Cycle storage facilities are being invested in by soaring numbers of employers, according to workplace equipment supplier Slingsby, following the huge boom in cycling over the last 12 months.
The trend has been boosted further by Britain’s successes in the Olympics and Tour De France, and could also be helping to increase employee productivity according to a new study.
Research in Aviva’s Health of the Workplace 2012 report reveals that after introducing health-related benefits, including bikes for work schemes, 89 per cent of employers saw productivity increase, 88 per cent felt employees were more motivated and 83 per cent experienced reduced sickness absence.
In 2012 the Government’s ‘Cycle to Work’ scheme saw a 7.9 per cent increase in take-up compared to 2011. The system makes it possible for employees to save money on bikes and related safety accessories by making them completely tax-deductible.
Employees effectively ‘hire’ a bike from their employer by paying monthly instalments that are taken from their salary before tax. The hire agreement usually lasts for between 12 and 18 months and then the employee buys the bike for a percentage of its original cost price.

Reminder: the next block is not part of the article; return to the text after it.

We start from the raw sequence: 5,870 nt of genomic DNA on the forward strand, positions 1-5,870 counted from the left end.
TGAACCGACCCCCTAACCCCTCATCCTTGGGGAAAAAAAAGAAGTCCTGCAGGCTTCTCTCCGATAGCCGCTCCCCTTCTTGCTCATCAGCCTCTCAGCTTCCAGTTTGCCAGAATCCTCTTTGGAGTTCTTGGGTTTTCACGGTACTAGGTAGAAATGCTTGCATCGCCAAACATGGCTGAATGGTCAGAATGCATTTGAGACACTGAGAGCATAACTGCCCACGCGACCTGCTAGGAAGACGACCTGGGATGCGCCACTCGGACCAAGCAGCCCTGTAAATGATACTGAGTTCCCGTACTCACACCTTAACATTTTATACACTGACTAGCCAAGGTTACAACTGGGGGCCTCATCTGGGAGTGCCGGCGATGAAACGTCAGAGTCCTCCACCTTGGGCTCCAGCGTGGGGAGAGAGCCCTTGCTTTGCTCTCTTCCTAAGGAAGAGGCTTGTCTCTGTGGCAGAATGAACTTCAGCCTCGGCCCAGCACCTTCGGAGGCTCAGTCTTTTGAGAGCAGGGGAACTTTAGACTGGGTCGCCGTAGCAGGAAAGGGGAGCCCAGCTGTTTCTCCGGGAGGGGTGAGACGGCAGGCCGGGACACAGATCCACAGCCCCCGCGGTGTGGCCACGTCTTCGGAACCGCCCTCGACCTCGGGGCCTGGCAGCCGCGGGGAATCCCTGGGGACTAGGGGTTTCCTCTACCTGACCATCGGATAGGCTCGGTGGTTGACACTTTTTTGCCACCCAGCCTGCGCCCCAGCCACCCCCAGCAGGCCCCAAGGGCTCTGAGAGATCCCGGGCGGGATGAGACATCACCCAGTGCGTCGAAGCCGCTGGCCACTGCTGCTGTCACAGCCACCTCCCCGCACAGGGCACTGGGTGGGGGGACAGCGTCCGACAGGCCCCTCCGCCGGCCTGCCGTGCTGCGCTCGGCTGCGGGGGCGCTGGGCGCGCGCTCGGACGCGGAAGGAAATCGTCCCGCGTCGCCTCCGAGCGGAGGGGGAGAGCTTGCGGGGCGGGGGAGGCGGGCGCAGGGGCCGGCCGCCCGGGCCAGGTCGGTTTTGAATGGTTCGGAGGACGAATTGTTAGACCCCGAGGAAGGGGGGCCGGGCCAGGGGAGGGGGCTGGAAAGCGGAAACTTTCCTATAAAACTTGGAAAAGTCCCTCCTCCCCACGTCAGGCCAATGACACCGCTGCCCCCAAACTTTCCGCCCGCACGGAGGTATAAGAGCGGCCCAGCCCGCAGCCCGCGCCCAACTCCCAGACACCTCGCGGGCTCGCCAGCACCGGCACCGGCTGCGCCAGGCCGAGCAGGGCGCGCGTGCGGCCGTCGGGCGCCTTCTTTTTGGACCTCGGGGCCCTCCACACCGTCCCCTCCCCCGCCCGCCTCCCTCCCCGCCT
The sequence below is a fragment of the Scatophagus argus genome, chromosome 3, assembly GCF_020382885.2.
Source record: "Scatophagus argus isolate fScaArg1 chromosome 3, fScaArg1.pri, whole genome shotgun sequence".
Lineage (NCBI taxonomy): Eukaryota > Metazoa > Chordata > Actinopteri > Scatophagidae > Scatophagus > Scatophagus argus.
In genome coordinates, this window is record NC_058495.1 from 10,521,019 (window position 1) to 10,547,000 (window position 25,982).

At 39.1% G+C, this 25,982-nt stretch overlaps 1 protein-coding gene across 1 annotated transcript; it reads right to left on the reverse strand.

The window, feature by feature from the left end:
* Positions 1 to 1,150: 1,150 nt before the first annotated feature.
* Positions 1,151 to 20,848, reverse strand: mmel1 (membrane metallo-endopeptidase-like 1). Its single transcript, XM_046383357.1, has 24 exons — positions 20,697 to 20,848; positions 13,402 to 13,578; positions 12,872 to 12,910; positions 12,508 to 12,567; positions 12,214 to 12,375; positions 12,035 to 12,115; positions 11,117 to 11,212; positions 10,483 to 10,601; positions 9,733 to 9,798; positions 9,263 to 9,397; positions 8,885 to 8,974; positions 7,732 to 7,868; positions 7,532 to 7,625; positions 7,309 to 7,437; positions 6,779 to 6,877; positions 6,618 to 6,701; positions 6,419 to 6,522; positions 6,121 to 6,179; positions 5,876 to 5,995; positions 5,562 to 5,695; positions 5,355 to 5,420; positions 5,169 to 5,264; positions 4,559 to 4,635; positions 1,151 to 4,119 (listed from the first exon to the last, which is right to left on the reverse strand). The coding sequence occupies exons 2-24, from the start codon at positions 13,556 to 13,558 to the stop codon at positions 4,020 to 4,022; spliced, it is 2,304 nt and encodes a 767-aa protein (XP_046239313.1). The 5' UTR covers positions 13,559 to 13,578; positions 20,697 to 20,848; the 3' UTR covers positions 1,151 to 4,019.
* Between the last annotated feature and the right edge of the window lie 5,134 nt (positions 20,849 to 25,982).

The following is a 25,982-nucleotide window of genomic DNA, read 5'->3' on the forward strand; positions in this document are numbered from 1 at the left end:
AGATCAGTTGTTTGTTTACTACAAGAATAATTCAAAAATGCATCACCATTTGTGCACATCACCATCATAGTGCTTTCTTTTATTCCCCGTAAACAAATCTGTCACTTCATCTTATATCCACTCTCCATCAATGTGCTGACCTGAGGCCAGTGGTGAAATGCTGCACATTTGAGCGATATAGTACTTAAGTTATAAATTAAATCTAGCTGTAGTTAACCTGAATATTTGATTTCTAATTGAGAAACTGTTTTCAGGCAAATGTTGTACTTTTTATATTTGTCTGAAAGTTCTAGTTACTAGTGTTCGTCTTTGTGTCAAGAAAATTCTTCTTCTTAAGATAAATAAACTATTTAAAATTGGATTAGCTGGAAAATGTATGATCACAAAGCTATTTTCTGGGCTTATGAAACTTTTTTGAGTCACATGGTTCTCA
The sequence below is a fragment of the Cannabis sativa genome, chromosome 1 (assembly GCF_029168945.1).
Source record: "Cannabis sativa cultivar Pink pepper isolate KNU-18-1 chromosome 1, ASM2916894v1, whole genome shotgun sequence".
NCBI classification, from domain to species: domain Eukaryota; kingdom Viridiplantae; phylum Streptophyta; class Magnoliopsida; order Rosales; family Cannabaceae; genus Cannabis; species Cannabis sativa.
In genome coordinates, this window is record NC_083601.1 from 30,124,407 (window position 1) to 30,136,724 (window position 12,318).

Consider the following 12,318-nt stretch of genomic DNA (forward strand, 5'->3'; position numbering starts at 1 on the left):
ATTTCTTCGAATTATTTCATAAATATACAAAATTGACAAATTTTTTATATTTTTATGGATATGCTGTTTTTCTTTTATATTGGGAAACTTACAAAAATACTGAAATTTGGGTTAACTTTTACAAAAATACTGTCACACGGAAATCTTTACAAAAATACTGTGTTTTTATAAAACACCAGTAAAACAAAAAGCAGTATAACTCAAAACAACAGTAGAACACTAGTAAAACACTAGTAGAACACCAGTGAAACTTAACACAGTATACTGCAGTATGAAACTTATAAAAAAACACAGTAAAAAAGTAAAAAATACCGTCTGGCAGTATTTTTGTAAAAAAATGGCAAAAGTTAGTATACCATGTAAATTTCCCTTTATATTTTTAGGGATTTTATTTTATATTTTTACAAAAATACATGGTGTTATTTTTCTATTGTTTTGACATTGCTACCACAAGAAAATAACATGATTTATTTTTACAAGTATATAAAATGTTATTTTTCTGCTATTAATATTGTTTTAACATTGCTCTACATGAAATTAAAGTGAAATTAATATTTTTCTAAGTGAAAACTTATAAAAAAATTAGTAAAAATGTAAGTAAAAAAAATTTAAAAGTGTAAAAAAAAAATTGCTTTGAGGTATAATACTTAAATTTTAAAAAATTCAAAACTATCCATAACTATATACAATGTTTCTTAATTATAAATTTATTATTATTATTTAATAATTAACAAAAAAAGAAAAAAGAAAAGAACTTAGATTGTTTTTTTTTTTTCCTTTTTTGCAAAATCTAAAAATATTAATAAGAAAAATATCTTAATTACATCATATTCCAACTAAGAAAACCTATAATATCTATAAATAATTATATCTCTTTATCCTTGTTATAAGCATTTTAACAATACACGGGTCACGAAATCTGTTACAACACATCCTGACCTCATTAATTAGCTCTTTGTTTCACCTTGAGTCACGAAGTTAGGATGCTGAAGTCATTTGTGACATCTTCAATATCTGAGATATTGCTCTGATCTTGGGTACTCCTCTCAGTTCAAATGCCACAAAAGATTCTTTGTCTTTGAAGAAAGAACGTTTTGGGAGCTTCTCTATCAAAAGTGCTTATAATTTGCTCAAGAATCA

Lee Wright, Marketing Director at Slingsby, which supplies more than 35,000 products across all industries, said: “Recently cycling has become hugely popular with the success of British cyclists Chris Froome and Bradley Wiggins in the Olympics and Tour De France helping to put the sport in the spotlight.”
Tesco launched their Cycle to Work scheme in March this year to all 300,000 staff as it aims to reduce over 117 tonnes of carbon dioxide being offset each month.
In addition rising fuel prices, improved cycle networks and the nation’s desire to stay healthy all make cycling even more appealing. As a result there are thousands more bikes on our roads and as spring approaches they will become the main mode of transport for many peoples’ commute to work.”